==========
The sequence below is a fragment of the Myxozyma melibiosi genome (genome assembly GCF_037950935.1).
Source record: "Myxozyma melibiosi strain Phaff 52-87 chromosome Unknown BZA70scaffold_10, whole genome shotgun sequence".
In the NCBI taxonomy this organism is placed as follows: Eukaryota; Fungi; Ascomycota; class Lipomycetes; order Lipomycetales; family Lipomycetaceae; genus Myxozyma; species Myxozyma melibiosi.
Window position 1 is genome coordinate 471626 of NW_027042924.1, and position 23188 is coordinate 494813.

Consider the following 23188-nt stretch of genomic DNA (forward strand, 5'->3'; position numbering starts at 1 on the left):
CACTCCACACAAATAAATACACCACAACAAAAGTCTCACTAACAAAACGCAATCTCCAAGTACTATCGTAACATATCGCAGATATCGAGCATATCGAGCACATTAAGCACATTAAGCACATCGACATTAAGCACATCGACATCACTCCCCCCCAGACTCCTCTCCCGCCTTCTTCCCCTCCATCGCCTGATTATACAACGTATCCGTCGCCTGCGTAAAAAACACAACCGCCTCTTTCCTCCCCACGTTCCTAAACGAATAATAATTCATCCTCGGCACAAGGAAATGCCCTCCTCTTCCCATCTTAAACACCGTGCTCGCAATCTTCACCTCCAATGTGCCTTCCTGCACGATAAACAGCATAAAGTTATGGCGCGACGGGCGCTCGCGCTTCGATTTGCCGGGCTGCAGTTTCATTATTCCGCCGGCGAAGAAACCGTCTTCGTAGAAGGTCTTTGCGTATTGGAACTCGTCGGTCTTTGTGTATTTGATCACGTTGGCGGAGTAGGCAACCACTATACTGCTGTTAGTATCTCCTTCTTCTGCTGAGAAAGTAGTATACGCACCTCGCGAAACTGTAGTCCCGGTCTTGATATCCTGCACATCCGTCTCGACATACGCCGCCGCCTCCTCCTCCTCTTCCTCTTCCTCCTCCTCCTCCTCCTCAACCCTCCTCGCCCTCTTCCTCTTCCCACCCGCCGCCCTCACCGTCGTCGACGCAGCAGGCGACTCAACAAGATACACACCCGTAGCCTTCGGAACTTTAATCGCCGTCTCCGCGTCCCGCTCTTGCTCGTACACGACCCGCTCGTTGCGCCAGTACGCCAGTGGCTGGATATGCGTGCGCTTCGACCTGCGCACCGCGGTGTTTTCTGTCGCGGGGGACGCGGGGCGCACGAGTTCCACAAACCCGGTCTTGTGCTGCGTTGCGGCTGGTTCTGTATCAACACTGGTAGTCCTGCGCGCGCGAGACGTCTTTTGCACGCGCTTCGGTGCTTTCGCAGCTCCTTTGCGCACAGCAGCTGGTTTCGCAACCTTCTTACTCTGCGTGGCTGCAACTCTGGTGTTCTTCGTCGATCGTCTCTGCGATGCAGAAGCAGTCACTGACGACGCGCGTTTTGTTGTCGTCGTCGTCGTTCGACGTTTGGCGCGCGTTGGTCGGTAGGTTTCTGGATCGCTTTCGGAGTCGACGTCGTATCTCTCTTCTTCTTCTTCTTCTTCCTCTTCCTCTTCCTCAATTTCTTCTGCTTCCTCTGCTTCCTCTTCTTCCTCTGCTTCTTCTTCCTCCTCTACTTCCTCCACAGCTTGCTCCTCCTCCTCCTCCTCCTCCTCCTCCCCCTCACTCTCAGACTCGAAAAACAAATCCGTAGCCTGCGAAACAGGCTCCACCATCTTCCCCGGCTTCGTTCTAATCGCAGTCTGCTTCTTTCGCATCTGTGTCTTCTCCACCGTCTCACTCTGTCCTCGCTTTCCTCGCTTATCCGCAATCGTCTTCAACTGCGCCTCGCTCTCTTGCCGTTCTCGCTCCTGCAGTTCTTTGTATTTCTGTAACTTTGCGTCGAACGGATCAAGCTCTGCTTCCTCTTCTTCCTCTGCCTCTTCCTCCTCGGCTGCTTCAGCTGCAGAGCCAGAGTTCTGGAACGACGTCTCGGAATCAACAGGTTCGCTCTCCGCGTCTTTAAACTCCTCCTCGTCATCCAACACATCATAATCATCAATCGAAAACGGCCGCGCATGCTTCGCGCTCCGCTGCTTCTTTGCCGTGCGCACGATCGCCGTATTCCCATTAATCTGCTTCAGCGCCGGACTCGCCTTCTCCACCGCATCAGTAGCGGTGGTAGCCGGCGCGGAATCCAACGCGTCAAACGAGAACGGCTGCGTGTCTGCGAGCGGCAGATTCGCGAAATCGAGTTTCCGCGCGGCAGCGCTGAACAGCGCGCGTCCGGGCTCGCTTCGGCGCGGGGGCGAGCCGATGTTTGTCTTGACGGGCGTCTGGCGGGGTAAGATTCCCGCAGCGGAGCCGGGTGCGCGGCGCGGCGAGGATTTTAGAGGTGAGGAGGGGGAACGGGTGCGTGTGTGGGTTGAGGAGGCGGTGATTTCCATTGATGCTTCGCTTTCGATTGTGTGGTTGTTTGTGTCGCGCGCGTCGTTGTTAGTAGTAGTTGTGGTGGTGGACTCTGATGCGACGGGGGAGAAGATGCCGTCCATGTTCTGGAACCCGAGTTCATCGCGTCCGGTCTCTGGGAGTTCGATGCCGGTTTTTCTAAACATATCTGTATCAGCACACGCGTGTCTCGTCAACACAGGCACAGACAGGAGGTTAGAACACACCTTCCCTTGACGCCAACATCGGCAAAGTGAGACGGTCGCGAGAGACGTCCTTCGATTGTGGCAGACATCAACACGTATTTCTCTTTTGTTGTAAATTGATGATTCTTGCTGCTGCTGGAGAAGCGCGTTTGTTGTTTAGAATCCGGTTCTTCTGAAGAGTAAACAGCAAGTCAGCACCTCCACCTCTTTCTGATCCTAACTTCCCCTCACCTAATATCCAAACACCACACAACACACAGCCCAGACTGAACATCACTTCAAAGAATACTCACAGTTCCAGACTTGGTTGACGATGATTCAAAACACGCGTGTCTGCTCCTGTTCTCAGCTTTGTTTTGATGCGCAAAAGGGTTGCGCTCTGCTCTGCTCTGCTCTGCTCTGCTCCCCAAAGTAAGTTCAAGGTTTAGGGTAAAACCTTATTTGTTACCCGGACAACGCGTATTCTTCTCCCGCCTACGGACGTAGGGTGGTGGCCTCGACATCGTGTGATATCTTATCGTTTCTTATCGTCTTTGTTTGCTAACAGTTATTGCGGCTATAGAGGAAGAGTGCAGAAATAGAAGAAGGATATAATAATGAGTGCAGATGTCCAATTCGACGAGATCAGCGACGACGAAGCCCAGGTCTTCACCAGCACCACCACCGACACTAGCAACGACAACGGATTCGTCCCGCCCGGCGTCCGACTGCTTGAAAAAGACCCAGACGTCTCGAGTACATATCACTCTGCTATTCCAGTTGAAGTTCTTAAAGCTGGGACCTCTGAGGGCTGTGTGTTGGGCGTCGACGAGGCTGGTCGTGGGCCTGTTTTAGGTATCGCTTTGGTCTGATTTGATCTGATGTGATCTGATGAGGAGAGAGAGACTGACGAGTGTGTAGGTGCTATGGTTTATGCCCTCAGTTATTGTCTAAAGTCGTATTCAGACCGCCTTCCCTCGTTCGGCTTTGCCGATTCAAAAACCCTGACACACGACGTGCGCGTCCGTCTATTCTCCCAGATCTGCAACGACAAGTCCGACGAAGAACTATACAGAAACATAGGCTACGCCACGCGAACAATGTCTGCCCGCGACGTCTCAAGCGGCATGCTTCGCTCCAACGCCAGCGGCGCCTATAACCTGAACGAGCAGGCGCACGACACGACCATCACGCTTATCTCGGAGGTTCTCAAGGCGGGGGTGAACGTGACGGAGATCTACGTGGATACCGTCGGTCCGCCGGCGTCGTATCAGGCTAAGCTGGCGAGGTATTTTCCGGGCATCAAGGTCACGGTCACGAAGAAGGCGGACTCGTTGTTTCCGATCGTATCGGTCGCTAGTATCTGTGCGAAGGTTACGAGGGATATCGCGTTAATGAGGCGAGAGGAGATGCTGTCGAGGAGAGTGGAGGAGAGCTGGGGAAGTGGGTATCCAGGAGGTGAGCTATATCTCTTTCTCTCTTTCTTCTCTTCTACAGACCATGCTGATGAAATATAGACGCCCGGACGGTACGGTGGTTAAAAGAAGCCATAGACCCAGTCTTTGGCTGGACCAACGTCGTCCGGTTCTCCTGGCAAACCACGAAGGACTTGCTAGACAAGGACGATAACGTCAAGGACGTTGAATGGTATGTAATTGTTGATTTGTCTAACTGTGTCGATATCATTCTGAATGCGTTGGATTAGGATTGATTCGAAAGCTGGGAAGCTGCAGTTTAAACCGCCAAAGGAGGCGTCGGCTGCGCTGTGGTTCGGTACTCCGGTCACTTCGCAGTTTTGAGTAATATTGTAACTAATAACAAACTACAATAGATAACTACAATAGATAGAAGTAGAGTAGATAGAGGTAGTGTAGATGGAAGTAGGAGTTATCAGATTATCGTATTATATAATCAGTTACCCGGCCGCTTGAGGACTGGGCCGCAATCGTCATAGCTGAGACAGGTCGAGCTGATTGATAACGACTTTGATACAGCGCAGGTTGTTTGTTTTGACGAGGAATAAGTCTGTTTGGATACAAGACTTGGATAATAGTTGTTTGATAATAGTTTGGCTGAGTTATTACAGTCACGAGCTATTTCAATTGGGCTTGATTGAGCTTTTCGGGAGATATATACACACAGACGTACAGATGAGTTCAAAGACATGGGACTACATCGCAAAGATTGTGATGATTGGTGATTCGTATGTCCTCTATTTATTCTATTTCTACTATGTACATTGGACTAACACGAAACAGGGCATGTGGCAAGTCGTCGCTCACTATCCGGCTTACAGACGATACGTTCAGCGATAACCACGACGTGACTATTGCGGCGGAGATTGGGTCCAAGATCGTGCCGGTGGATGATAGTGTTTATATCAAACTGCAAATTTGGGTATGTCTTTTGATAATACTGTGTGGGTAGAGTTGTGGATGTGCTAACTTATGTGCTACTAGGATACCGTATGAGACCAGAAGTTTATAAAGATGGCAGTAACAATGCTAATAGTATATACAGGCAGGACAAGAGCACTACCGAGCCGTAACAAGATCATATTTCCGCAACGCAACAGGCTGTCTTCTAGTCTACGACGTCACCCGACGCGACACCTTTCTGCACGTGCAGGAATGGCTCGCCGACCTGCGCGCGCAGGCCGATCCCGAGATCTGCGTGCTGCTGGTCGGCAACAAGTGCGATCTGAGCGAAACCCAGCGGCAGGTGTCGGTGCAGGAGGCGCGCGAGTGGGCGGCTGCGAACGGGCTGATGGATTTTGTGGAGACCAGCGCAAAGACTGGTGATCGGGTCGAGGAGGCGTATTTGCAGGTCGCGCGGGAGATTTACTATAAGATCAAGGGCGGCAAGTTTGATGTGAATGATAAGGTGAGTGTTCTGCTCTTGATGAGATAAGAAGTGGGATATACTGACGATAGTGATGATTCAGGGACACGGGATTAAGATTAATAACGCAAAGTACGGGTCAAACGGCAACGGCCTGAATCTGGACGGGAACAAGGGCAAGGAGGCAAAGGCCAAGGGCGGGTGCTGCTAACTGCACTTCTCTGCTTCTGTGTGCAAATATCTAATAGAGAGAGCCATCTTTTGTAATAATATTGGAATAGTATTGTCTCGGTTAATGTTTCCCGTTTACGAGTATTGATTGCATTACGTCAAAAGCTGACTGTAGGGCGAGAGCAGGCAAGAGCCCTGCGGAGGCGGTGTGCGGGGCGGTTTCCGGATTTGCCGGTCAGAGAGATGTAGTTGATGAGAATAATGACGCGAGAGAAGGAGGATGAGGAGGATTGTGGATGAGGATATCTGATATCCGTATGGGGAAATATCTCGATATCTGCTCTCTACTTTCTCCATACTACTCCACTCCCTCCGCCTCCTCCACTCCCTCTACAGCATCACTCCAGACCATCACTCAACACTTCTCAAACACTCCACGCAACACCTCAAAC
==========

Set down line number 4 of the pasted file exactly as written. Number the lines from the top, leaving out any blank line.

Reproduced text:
Window position 1 is genome coordinate 471626 of NW_027042924.1, and position 23188 is coordinate 494813.